One last reason I wanted to respond, was that I wanted to make sure you know that I’m alright, and our (my wife and I’s) relationship continues to grow. While at times it has been a bit of a scary journey, it has also been exciting, and in so many ways, freeing. I remember at Pentecostal summer camp and youth retreats we would often sing songs of freedom and yell about being ‘free indeed’. I can honestly tell you I’ve never seen the world in such vivid colour, never felt so unchained, finally realizing that my every thought, action and decision is not part of some grander plan that may or may not end in my favour. The universe is such a grand and phenomenal place, and I’m just glad to be here, to have the great fortune of living my life, of loving my wife, family and friends, of experiencing life to the fullest. I realize now that for me, religion (defined as belief in the tenets of Christianity) was a set of chains: guilt, remorse, continually second guessing God’s will, fear, trying to decipher to fluid labyrinthine text of the bible, and being in a relationship with a being that never really related.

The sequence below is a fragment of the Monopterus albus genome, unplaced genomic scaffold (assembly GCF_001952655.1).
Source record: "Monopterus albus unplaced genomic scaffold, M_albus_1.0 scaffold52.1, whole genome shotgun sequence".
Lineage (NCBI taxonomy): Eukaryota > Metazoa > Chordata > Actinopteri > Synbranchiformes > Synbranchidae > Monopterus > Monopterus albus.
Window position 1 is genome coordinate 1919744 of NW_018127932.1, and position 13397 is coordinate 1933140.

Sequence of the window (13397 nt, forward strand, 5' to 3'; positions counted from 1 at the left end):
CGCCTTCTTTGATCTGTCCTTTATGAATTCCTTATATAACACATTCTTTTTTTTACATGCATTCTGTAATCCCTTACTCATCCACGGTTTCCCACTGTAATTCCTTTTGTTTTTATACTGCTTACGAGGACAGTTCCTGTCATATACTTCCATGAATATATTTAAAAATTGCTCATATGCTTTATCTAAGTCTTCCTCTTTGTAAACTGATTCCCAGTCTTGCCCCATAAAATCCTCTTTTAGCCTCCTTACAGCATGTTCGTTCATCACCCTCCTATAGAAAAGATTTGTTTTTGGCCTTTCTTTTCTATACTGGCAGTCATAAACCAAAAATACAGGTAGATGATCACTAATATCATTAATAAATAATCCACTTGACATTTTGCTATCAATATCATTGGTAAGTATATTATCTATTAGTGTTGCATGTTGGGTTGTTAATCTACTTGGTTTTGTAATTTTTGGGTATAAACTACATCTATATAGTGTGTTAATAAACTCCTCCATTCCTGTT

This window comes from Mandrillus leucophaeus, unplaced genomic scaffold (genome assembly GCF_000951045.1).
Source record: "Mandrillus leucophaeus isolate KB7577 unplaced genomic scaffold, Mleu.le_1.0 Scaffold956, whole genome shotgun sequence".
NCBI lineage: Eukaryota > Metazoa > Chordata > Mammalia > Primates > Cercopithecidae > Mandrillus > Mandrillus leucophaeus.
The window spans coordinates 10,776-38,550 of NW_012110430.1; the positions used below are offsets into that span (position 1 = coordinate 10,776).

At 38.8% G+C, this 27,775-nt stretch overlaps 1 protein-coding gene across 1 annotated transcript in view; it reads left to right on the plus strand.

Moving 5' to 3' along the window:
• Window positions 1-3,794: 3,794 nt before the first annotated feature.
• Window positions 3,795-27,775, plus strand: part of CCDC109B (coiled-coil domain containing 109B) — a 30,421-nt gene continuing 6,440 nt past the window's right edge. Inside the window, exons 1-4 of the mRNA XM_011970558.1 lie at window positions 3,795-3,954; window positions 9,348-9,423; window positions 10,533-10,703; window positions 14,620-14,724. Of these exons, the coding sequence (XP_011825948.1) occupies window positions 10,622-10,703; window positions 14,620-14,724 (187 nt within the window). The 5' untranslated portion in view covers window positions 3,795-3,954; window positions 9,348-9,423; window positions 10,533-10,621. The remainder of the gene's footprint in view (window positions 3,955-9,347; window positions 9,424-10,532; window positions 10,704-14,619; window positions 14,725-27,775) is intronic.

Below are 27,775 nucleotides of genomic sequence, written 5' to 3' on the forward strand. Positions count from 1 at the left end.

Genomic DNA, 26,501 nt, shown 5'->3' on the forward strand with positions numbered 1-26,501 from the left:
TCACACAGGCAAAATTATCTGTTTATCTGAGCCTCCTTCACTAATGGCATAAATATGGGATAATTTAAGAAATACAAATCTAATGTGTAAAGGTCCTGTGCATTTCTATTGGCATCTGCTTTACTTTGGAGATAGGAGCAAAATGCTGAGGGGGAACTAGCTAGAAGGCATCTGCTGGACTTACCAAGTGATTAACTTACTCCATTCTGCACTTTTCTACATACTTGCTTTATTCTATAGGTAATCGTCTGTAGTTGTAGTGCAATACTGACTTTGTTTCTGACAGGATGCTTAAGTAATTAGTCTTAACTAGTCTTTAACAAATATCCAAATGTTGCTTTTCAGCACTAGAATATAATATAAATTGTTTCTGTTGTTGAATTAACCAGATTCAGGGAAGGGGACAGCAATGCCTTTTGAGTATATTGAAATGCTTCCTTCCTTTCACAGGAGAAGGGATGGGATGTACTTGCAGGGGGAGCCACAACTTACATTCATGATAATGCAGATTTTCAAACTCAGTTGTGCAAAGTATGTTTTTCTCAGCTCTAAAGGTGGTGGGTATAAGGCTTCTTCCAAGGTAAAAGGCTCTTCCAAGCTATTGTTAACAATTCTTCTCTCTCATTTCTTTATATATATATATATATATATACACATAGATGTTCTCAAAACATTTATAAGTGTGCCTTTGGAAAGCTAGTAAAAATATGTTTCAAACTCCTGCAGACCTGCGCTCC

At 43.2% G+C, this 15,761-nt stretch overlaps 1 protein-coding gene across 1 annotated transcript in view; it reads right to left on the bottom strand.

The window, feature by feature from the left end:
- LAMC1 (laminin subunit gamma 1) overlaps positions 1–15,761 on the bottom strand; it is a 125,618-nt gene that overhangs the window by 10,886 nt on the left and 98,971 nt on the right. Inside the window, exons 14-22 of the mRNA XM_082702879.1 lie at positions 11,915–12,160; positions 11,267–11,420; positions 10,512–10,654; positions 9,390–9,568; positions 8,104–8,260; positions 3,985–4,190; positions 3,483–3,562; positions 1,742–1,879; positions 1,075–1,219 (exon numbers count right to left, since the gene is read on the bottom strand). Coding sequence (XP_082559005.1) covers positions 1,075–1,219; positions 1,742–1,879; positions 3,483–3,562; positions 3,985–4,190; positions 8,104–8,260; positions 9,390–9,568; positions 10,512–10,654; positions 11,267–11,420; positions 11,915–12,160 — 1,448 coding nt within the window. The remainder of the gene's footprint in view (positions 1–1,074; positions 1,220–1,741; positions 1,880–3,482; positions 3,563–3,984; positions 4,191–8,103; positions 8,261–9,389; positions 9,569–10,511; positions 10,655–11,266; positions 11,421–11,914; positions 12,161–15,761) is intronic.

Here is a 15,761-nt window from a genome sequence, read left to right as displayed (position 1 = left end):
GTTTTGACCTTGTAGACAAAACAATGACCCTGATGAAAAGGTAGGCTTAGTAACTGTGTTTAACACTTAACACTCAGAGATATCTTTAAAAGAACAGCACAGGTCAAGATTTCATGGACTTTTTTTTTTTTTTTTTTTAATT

I would welcome your thoughts and ideas regarding this stuff. I’ve had plenty of great conversations, through email and in person about this and I feel we’re all intelligent, thoughtful people capable of having meaningful talk about it. I think we can learn from each other. If I am mistaken, I want to know, since this is obviously a very important issue. It seems the world is becoming increasingly non-religious (again, defined as belief in a religion, like Christianity), so I think talk on these topics will become more and more relevant for both believer and non-believer alike. I will do my absolute best not to push anything on you, or anyone. I understand this is a deeply personal issue, and I don’t want to strain our relationship because of an idea. I agree with Bono: “Ideas should never come before people.”